This new move is a great step forward towards making HN worth continuing to invest time in, imho. I know a number of old HN regulars who stepped away because they were frustrated by the secrecy of the moderation. Perhaps this will bring them back.

Either way, good luck to the new team!

An easy way to increase startup success rates  

Mike Thomsen writing for Forbes, about the culture of working ridiculous hours:

The irony of this increase in working hours is that it usually comes in service of extraordinarily bad ideas, the majority of which end in failure.

Yep. This is not a new point, unsurprisingly for such an endemic problem.

A study in Sleep, the journal of the American Sleep Disorders Association, found significant declines on “divergent” thinking, a category of mostly creative brain functions.

Sounds a bit like Modafinil's effect on me then.

Here's a constructive and effortless suggestion if you want to easily boost your startup's success chances by what, in my opinion and experience, will be a significant margin (more than double I reckon):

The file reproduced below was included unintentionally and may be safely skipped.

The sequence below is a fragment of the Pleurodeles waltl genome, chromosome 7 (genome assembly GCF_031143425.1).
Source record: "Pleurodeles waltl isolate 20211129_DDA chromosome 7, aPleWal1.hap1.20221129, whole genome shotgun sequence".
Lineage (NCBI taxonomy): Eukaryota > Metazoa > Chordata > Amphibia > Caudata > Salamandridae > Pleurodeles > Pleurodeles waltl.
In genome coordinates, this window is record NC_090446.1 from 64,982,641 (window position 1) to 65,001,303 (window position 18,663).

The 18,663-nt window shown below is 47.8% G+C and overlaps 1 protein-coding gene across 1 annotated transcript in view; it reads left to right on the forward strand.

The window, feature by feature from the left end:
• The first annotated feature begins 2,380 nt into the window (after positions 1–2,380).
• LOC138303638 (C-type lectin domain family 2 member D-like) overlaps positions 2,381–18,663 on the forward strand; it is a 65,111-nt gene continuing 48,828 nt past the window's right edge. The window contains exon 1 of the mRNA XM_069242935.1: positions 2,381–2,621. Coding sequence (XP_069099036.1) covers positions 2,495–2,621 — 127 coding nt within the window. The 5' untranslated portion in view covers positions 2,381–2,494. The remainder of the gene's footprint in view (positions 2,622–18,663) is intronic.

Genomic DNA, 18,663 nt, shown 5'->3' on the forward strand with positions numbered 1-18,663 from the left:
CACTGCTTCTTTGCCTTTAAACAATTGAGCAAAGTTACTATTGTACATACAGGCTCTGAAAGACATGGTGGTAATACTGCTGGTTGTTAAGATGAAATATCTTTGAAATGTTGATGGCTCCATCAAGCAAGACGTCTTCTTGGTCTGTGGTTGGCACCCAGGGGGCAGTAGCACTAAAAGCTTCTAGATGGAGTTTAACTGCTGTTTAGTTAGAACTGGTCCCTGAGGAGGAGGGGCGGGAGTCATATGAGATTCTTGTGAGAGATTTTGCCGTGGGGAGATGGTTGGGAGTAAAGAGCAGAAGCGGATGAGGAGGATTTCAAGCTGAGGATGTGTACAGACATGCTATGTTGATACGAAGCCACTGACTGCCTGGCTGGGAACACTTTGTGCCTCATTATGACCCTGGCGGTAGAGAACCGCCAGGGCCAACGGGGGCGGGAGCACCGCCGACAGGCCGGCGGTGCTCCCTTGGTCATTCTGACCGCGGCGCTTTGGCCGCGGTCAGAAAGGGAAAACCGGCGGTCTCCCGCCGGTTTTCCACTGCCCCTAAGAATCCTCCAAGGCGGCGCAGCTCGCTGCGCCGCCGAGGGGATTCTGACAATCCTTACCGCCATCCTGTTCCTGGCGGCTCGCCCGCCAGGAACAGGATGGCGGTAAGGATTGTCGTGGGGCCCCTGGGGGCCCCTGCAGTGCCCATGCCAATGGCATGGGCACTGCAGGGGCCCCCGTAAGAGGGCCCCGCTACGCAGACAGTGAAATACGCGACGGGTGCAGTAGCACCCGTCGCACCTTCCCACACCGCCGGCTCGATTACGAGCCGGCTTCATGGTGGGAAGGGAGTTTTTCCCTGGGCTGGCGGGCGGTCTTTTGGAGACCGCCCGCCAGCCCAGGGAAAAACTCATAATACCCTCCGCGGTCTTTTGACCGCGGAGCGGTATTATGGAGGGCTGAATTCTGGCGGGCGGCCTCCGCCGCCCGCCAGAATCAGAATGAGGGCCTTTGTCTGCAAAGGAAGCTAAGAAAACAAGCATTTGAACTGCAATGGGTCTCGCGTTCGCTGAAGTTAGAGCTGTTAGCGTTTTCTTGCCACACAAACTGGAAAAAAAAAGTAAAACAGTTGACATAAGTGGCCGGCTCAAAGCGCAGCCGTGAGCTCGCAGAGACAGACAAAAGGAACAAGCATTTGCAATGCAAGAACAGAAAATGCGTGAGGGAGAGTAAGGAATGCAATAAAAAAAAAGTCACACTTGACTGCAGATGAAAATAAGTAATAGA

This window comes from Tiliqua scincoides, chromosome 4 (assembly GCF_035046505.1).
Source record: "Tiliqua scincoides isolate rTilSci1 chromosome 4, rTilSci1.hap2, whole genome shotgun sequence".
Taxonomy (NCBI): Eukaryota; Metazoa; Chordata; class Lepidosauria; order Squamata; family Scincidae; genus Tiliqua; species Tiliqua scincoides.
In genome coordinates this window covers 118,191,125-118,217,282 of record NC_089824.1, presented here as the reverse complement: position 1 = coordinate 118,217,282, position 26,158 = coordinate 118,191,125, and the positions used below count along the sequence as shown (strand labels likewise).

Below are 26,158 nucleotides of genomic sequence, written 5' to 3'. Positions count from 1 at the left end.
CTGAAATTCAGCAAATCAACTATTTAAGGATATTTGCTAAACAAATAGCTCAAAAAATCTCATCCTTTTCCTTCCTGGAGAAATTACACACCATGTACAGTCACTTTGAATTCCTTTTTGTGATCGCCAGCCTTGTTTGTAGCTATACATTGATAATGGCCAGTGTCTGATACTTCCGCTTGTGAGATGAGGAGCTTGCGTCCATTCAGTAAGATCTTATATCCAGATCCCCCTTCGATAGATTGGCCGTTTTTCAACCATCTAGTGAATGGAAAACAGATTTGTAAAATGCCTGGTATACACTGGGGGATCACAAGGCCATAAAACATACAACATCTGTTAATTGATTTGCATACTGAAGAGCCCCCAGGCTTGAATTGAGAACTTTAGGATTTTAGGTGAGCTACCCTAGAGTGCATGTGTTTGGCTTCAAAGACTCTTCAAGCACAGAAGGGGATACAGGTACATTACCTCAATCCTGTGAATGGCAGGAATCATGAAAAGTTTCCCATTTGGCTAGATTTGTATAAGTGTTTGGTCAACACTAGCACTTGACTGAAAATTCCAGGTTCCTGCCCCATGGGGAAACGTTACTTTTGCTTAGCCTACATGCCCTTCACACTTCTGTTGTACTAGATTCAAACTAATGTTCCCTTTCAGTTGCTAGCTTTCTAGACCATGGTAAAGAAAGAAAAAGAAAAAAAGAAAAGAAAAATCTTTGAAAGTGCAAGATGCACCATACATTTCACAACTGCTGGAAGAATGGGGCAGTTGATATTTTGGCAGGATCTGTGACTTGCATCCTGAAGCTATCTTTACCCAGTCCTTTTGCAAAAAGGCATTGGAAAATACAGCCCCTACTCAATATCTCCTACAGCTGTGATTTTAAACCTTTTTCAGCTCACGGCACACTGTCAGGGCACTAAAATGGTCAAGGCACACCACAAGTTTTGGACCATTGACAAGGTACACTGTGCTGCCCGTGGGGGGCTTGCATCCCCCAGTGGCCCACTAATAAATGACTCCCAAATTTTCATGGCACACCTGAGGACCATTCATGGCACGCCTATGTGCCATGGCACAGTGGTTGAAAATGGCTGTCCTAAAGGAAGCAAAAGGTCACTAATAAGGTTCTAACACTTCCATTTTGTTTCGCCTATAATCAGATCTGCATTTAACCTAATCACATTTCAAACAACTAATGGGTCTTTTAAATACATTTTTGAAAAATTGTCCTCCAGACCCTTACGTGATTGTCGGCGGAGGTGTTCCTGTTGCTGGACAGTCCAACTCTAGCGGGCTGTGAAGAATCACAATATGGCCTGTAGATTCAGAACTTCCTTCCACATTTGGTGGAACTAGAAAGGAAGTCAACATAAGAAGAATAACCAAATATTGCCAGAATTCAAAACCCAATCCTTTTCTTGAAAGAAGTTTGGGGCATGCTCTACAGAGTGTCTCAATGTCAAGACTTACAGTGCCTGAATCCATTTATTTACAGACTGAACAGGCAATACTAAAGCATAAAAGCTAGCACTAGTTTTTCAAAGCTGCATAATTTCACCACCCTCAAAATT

Sleep 8 hours a night minimum, and enforce a half-hour walk through a park every day. And a two-hour walk on Sunday.

Your best ideas will come during that walk, and they will make a very tangible difference to your business's likelihood of success.

Mutual Respect and the barking of dogs

Yesterday, I got involved in a little twitter spat where someone attacked Dave McClure to try and censor his company. The conversation is not important, nor is the person who was attacking him and 500 Startups. I won't link to them to give them greater attention, because they don't deserve it, but if you're very curious and you're reading this shortly after publication, you can look through Dave's tweet history and see parts of the sad excuse for a "discussion" that occurred.